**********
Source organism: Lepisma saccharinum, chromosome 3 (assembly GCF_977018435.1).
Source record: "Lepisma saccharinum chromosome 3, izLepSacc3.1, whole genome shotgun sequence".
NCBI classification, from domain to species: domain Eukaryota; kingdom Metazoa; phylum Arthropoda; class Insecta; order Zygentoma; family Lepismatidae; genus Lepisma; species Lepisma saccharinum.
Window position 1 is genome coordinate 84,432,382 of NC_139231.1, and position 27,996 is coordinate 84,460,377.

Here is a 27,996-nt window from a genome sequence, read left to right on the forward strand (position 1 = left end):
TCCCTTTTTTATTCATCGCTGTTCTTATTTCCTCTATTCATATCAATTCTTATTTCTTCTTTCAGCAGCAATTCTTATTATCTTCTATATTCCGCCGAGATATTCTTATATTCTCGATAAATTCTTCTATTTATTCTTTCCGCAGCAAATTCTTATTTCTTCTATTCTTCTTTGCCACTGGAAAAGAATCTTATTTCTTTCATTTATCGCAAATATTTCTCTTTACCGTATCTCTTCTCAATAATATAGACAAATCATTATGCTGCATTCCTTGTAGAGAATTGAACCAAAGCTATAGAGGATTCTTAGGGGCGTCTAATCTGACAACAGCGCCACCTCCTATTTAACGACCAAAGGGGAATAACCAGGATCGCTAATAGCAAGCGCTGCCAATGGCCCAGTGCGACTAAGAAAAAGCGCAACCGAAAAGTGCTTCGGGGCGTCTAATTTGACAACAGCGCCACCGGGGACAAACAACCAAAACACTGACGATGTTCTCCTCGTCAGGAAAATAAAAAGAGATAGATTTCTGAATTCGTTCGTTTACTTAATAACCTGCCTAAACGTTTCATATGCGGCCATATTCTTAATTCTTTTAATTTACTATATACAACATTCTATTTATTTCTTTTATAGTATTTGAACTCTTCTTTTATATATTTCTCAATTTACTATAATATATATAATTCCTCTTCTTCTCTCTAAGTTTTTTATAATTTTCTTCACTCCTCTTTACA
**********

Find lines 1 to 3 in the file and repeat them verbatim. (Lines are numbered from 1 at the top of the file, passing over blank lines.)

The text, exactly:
Source organism: Lepisma saccharinum, chromosome 3 (assembly GCF_977018435.1).
Source record: "Lepisma saccharinum chromosome 3, izLepSacc3.1, whole genome shotgun sequence".
NCBI classification, from domain to species: domain Eukaryota; kingdom Metazoa; phylum Arthropoda; class Insecta; order Zygentoma; family Lepismatidae; genus Lepisma; species Lepisma saccharinum.